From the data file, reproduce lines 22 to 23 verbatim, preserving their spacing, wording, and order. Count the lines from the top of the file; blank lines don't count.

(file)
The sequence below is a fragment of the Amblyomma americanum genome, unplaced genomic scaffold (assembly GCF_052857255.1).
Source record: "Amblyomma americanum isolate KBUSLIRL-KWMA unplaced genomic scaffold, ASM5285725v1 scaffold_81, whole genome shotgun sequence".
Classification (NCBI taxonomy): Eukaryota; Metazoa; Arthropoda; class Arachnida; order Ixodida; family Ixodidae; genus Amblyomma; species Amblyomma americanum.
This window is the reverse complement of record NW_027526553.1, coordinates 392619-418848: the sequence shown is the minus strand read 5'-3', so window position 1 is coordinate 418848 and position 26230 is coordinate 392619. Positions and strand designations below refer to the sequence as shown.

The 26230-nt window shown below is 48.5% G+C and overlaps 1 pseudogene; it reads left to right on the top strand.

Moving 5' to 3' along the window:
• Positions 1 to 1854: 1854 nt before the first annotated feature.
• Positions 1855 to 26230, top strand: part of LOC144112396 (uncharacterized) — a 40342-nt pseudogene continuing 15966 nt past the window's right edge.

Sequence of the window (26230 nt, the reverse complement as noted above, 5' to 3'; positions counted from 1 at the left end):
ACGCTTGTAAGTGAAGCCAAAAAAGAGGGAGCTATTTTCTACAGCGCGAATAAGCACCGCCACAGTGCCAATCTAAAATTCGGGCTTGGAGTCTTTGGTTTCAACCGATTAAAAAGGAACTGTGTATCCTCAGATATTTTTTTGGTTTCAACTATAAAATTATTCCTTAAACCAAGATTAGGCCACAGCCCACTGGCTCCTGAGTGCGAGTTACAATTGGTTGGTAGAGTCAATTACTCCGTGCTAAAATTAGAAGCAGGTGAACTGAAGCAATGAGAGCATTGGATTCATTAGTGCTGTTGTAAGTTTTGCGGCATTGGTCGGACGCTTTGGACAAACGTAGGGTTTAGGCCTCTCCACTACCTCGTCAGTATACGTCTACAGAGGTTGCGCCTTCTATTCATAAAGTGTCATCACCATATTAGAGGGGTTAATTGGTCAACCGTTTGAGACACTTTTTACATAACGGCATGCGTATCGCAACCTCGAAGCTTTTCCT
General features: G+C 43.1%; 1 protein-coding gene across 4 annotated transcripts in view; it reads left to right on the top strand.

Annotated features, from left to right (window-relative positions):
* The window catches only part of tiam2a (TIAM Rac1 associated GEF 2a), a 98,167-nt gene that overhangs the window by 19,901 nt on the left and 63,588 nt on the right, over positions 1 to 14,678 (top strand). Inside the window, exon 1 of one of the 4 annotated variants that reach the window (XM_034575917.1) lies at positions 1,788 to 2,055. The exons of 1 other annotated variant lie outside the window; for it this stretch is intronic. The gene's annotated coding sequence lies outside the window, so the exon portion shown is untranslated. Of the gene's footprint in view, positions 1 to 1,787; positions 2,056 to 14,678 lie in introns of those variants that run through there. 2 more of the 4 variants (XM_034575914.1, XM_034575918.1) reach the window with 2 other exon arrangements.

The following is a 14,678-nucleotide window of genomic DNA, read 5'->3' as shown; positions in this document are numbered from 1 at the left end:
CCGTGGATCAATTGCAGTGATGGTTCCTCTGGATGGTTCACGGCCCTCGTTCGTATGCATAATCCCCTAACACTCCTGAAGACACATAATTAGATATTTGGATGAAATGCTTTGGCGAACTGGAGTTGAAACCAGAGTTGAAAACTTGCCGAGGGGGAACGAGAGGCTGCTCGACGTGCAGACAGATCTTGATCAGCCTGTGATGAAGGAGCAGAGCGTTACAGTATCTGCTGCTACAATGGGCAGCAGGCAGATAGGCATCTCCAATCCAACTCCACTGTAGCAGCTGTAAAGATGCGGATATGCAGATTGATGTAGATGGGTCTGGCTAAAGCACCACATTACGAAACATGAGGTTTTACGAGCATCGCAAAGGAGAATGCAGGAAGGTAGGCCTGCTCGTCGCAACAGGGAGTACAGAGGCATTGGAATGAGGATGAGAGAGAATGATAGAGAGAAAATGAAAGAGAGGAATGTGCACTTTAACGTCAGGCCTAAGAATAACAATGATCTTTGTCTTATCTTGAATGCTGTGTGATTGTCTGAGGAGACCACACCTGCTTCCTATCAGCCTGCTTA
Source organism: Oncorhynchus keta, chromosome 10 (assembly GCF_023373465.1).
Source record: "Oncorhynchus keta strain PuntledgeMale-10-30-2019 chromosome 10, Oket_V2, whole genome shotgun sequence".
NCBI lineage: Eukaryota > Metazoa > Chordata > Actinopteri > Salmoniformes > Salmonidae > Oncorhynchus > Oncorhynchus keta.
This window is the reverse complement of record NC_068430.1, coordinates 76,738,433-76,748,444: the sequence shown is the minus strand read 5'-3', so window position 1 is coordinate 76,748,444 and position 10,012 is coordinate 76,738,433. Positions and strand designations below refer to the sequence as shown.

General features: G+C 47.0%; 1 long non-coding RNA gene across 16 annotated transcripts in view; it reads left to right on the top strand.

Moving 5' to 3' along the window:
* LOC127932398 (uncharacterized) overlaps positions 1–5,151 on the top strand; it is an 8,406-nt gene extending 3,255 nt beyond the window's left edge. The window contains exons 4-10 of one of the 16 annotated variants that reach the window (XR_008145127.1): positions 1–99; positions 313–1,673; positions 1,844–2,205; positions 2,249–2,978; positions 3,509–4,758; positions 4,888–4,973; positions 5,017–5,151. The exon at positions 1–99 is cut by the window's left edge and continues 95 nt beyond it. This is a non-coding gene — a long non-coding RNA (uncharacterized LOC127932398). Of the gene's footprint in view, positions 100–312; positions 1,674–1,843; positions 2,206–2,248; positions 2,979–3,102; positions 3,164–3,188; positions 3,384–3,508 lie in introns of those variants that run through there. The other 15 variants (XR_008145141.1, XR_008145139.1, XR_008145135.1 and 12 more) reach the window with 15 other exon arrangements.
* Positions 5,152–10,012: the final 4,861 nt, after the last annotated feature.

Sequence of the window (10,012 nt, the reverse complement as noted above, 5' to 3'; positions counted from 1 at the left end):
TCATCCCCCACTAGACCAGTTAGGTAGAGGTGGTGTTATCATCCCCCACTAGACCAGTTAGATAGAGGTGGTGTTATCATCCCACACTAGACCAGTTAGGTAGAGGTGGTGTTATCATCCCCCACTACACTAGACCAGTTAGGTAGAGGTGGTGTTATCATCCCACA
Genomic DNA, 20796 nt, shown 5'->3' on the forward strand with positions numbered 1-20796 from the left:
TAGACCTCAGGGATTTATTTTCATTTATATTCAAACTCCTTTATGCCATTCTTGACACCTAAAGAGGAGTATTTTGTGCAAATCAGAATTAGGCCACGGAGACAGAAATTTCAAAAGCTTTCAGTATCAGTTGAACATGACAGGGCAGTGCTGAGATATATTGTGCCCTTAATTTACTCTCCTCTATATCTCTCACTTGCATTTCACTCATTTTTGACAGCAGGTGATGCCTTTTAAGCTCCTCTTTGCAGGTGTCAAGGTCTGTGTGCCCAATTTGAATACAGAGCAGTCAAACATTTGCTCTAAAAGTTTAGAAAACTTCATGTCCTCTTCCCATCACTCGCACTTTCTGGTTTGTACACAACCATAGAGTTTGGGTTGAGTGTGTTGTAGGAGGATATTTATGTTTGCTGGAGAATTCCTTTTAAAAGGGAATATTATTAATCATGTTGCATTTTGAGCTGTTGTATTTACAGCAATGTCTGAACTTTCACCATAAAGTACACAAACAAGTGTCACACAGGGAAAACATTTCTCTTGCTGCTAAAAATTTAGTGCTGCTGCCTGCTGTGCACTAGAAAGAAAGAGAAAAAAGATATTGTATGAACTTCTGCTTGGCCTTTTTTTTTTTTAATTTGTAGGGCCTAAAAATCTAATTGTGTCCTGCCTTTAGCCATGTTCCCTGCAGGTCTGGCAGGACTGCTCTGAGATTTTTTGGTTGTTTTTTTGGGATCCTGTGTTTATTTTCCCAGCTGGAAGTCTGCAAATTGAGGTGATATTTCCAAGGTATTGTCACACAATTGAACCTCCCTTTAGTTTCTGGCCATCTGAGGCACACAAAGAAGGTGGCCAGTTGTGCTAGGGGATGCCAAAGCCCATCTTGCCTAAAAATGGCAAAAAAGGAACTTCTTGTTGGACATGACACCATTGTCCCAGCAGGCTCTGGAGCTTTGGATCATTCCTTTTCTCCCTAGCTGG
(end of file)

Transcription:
* LOC127932398 (uncharacterized) overlaps positions 1–5,151 on the top strand; it is an 8,406-nt gene extending 3,255 nt beyond the window's left edge. The window contains exons 4-10 of one of the 16 annotated variants that reach the window (XR_008145127.1): positions 1–99; positions 313–1,673; positions 1,844–2,205; positions 2,249–2,978; positions 3,509–4,758; positions 4,888–4,973; positions 5,017–5,151. The exon at positions 1–99 is cut by the window's left edge and continues 95 nt beyond it. This is a non-coding gene — a long non-coding RNA (uncharacterized LOC127932398). Of the gene's footprint in view, positions 100–312; positions 1,674–1,843; positions 2,206–2,248; positions 2,979–3,102; positions 3,164–3,188; positions 3,384–3,508 lie in introns of those variants that run through there. The other 15 variants (XR_008145141.1, XR_008145139.1, XR_008145135.1 and 12 more) reach the window with 15 other exon arrangements.
* Positions 5,152–10,012: the final 4,861 nt, after the last annotated feature.